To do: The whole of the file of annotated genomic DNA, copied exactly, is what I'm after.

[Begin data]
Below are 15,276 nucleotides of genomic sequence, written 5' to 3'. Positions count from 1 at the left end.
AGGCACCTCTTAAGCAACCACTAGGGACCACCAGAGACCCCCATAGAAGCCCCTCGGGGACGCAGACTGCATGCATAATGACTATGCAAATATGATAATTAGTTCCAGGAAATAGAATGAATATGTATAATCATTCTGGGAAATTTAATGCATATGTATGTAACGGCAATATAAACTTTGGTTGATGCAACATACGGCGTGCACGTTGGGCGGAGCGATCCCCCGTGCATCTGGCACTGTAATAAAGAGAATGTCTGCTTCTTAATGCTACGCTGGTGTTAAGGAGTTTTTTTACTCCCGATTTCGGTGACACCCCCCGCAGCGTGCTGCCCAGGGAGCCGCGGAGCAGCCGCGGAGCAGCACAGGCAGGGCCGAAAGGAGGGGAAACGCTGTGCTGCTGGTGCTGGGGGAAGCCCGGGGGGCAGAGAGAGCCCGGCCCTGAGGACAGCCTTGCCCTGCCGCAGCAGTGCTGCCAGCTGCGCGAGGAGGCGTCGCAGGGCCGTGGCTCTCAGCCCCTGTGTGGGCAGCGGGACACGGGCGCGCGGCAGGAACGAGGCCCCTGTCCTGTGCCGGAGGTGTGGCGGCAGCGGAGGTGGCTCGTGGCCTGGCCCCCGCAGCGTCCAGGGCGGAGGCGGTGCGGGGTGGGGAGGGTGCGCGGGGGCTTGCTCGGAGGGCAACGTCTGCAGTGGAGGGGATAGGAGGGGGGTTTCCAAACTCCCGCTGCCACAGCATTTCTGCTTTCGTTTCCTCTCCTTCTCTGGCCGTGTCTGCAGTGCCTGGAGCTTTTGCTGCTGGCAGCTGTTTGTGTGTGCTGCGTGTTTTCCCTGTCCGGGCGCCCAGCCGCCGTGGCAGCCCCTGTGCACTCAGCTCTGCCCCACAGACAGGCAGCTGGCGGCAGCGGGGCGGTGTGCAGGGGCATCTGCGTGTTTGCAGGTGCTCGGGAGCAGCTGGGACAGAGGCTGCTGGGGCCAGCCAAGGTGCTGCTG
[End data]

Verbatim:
Below are 15,276 nucleotides of genomic sequence, written 5' to 3'. Positions count from 1 at the left end.
AGGCACCTCTTAAGCAACCACTAGGGACCACCAGAGACCCCCATAGAAGCCCCTCGGGGACGCAGACTGCATGCATAATGACTATGCAAATATGATAATTAGTTCCAGGAAATAGAATGAATATGTATAATCATTCTGGGAAATTTAATGCATATGTATGTAACGGCAATATAAACTTTGGTTGATGCAACATACGGCGTGCACGTTGGGCGGAGCGATCCCCCGTGCATCTGGCACTGTAATAAAGAGAATGTCTGCTTCTTAATGCTACGCTGGTGTTAAGGAGTTTTTTTACTCCCGATTTCGGTGACACCCCCCGCAGCGTGCTGCCCAGGGAGCCGCGGAGCAGCCGCGGAGCAGCACAGGCAGGGCCGAAAGGAGGGGAAACGCTGTGCTGCTGGTGCTGGGGGAAGCCCGGGGGGCAGAGAGAGCCCGGCCCTGAGGACAGCCTTGCCCTGCCGCAGCAGTGCTGCCAGCTGCGCGAGGAGGCGTCGCAGGGCCGTGGCTCTCAGCCCCTGTGTGGGCAGCGGGACACGGGCGCGCGGCAGGAACGAGGCCCCTGTCCTGTGCCGGAGGTGTGGCGGCAGCGGAGGTGGCTCGTGGCCTGGCCCCCGCAGCGTCCAGGGCGGAGGCGGTGCGGGGTGGGGAGGGTGCGCGGGGGCTTGCTCGGAGGGCAACGTCTGCAGTGGAGGGGATAGGAGGGGGGTTTCCAAACTCCCGCTGCCACAGCATTTCTGCTTTCGTTTCCTCTCCTTCTCTGGCCGTGTCTGCAGTGCCTGGAGCTTTTGCTGCTGGCAGCTGTTTGTGTGTGCTGCGTGTTTTCCCTGTCCGGGCGCCCAGCCGCCGTGGCAGCCCCTGTGCACTCAGCTCTGCCCCACAGACAGGCAGCTGGCGGCAGCGGGGCGGTGTGCAGGGGCATCTGCGTGTTTGCAGGTGCTCGGGAGCAGCTGGGACAGAGGCTGCTGGGGCCAGCCAAGGTGCTGCTG